Addressing Gender-Based Violence in Family Planning and HIV/AIDS Information and Services in Malawi

Addressing Gender-Based Violence in Family Planning and HIV/AIDS Information and Services in Malawi

Leafing through Malawi’s Nation newspaper, the headline, “wild men in society escalating rape cases” jumps off the page. I pause and stare at the accompanying photo and caption which alerts readers that “even school (girls) as this one are not safe.” According to the Malawi Demographic and Health Survey (DHS) 2004, one in three women have experienced physical violence since the age of 15.

Like many of the headlines I’ve read in Malawi, the storyline is explicit. It is difficult to read about young women and children who have experienced rape or defilement, but the story draws attention to the potential consequences of such an offense. And in Malawi, this is a serious deterrent.

The Community-based Family Planning and HIV & AIDS Services (CFPHS) project, led by MSH, worked to address gender-based violence in Malawi through behavior change communication activities. The behavior change communication activities, led by Population Services International (PSI), an MSH partner, educated and empowered women to know there is recourse for the violence.

CFPHS worked to integrate gender-based violence into the training for volunteer community health workers – also known as community-based distribution agents (CBDAs).  A focus group discussion in T.A. Kalembo revealed that in Malawi: “Nkhani ya nkhaza yafika poti ikutherako. Anthu ali ndi mantha” -- the issues of gender-based violence have reduced because people are afraid (of consequences).

Training volunteers in hard to reach areas is critical -- especially since rural women are more likely to have suffered from physical violence than their urban counterparts. Furthermore, the DHS 2004 reports that among currently married women who have experienced physical violence, the majority reported either a current or previous husband as the perpetrator.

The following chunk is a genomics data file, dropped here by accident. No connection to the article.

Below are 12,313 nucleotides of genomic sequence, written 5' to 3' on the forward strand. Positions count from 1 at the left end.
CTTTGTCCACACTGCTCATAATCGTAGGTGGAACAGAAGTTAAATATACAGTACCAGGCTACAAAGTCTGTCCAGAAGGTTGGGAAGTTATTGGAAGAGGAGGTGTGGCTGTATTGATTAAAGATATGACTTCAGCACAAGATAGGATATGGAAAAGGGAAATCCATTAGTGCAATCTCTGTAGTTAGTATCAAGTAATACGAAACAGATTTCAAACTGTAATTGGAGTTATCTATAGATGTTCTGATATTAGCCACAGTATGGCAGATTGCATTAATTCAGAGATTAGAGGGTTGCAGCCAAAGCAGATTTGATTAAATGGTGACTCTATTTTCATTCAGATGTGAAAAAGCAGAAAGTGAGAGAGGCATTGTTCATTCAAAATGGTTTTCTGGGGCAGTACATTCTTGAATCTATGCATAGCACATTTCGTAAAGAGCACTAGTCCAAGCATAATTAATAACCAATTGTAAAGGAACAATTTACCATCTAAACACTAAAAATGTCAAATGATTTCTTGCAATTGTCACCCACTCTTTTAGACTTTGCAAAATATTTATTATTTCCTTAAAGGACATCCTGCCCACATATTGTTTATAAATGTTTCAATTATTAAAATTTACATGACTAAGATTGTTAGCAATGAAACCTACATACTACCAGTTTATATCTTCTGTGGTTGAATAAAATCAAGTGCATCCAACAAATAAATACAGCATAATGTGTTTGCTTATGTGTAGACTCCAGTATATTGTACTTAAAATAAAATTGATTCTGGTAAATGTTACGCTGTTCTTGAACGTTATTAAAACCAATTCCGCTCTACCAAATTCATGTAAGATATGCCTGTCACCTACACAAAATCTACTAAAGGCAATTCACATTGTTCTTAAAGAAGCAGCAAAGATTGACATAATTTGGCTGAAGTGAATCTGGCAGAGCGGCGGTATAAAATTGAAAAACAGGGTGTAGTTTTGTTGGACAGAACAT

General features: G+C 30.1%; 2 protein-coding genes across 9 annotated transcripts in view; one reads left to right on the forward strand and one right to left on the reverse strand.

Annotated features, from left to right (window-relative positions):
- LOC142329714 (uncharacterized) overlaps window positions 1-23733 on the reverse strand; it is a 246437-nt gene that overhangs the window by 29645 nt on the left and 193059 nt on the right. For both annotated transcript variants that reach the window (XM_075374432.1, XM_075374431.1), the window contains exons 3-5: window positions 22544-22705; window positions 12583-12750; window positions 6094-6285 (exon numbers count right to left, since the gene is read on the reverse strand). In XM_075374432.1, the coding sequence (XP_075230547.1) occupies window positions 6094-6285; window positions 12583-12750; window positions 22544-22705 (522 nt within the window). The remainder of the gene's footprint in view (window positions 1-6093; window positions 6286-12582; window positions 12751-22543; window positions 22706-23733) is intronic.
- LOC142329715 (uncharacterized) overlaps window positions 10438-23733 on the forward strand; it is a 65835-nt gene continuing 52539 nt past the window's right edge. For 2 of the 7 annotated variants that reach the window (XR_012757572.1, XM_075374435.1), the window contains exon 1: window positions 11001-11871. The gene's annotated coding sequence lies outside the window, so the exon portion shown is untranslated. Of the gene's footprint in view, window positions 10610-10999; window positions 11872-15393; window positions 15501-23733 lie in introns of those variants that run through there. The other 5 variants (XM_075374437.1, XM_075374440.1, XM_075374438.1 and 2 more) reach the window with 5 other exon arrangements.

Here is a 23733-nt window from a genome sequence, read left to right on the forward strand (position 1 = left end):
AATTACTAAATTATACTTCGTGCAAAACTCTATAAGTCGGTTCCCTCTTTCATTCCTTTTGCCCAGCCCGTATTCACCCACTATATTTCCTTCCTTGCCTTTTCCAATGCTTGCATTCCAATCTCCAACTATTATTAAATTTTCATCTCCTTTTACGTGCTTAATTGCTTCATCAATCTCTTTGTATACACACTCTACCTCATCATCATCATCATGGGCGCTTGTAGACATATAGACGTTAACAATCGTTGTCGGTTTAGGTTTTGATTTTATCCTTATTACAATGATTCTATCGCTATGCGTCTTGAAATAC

After reading the Nation article, I search for the gender-based violence "training of trainers" manual used by CFPHS. I’m caught by the module, “the role of CBDAs/health providers in addressing the linkage between gender-based violence and family planning and HIV/AIDS.”

The examples in the module include: undertake couples counseling as opposed to individual counseling to help men understand the importance and need to access and use family planning methods; encourage good interpersonal skills for partners to discuss and negotiate for family planning; and do not criticize men for their behavior but let them understand that gender-based violence in any form is not acceptable.

Even after the project's completion in September 2011, community-based distribution agents trained by CFPHS continue to provide counseling services on a voluntary basis. With the additional gender-based violence training module -- and hard-to-read newspaper articles — more communities are gaining knowledge about the form, magnitude, causes and consequences of gender-based violence.

Hillary Anderson is a MSH Communications Intern in Malawi. 

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